Jogging for the exits

Scott Minerd, CIO at Guggenheim Partners write…Economic growth has been strong—second quarter 2018 gross domestic product (GDP) growth came in at a robust 4.2 percent and third quarter surprised to the upside at 3.5 percent—but while others trumpet the current moment of peak growth in this business cycle, our investment team is focused on the recession that we foresee beginning in the first half of 2020.
Expansions do not die of old age; they end because important capacity constraints are reached. Every recession since 1970 was preceded by a decline in the unemployment rate to a level below full employment. This kind of overshoot in the labor market typically causes the Fed to tighten policy to quell the potential inflationary reaction, only to tighten too far and push the economy into recession. I find it highly unlikely that the Fed will negotiate a soft landing this time either.
If a recession begins in 2020, investors must understand the history of market performance during the run up to past recessions to appropriately position their portfolios. In credit markets, spreads tend to stay flat in the penultimate year of the expansion before widening in the final year. Rising defaults and increasing credit and liquidity risk premiums drive a sharp pullback in the performance of high-yield bonds before and during recessions.

The key here is to manage this shift in a timely manner. So as our investment management team describes in these pages, we are focused on upgrading credit quality, reducing spread duration, and maintaining a barbelled yield curve position to take advantage of further curve flattening. Call it a jog to the exit rather than a run.
We are seeing typical late-cycle excesses in many corners of the economy, but particularly in corporate credit markets. Loan covenants are lighter and underwriting standards are looser, all while corporate debt loads get heavier. BBBrated bonds now account for about half of the $5 trillion investment-grade universe, the highest in at least 30 years. According to Moody’s, BBB-rated bonds have an 18 percent chance of being downgraded to non-investment grade within five years. A wave of fallen angels this big would overwhelm the high-yield market. The bottom line is that a recession is coming, and it is imperative to prepare now for the period leading up to the downturn. As our portfolio managers explain, we have already reduced our corporate credit exposure to the lowest levels since the financial crisis.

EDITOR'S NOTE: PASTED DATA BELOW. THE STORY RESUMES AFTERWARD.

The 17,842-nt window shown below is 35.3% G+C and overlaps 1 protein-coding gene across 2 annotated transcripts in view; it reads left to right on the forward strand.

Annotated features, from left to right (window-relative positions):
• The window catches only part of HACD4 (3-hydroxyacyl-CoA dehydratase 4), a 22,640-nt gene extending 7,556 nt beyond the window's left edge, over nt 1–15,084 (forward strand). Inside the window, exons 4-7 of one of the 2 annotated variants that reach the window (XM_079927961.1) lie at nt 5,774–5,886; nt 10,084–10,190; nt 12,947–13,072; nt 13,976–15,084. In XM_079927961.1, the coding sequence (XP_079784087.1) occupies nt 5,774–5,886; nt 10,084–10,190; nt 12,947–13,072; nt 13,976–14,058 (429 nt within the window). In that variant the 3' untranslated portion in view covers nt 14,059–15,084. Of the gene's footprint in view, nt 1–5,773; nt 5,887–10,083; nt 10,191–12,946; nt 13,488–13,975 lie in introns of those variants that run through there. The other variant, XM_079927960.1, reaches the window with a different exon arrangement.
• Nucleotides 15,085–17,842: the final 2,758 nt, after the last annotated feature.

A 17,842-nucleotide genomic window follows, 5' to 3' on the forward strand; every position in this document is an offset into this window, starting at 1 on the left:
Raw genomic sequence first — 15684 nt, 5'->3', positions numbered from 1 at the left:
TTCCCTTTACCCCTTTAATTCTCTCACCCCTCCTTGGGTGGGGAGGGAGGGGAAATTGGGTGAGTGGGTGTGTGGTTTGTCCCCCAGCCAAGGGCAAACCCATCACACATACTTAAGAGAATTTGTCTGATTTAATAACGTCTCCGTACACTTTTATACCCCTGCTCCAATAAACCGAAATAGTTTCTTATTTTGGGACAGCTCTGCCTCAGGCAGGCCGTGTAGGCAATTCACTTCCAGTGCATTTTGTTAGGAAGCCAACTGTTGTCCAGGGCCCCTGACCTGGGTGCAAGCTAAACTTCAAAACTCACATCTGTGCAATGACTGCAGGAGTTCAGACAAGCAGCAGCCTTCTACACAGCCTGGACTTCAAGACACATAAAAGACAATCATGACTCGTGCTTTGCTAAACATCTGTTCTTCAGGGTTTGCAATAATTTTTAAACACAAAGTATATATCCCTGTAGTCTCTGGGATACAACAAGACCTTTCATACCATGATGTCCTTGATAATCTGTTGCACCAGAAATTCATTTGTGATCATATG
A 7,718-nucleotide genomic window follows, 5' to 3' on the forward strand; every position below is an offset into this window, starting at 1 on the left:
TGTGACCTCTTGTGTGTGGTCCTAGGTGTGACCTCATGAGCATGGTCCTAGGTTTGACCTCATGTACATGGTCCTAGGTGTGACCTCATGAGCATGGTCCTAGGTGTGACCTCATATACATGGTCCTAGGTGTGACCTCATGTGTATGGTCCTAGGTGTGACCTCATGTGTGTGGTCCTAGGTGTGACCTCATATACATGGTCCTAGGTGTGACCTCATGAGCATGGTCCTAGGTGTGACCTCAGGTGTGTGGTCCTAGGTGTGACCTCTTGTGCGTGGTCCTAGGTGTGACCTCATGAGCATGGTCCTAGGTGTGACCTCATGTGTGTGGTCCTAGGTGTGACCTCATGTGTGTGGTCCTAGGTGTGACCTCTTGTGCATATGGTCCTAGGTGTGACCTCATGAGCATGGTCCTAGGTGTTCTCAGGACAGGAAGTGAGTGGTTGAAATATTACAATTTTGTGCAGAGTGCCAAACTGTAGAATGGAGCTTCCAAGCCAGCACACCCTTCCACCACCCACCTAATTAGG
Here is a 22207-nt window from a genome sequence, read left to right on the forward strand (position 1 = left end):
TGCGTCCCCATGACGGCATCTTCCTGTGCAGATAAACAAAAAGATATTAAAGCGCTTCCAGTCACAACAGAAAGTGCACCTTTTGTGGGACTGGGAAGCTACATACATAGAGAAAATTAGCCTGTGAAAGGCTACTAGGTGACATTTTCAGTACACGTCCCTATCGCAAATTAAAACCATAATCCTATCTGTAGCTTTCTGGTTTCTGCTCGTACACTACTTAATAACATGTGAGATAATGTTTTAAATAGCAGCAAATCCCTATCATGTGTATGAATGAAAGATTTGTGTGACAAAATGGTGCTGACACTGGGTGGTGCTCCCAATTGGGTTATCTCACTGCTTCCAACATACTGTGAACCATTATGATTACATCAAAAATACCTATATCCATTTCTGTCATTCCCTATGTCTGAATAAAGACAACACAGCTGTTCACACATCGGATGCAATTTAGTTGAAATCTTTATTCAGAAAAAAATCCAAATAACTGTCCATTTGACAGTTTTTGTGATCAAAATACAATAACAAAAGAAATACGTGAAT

Here are the key takeaways from their latest Fixed-Income Outlook report:
Every recession since 1970 was caused by the Federal Reserve (Fed) tightening monetary policy too far in response to a decline in the unemployment rate to a level below full employment.
The market is just now coming to grips with our base case that the Fed will hike once more this year and four more times in 2019.
We will continue to upgrade quality, position defensively, and remain underweight duration relative to the benchmark, and limit exposure to the short and intermediary parts of the curve in anticipation of higher rates and a flatter yield curve.
We are seeing late-cycle excesses in many corners of the economy, particularly in corporate credit markets. A sizable wave of fallen angels this big would overwhelm the high-yield market.
The rise in rates is already hurting activity in housing and autos, two of the most rate-sensitive sectors, as rising rates dampen consumer sentiment.

Read fourth quarter Fixed income outlook below



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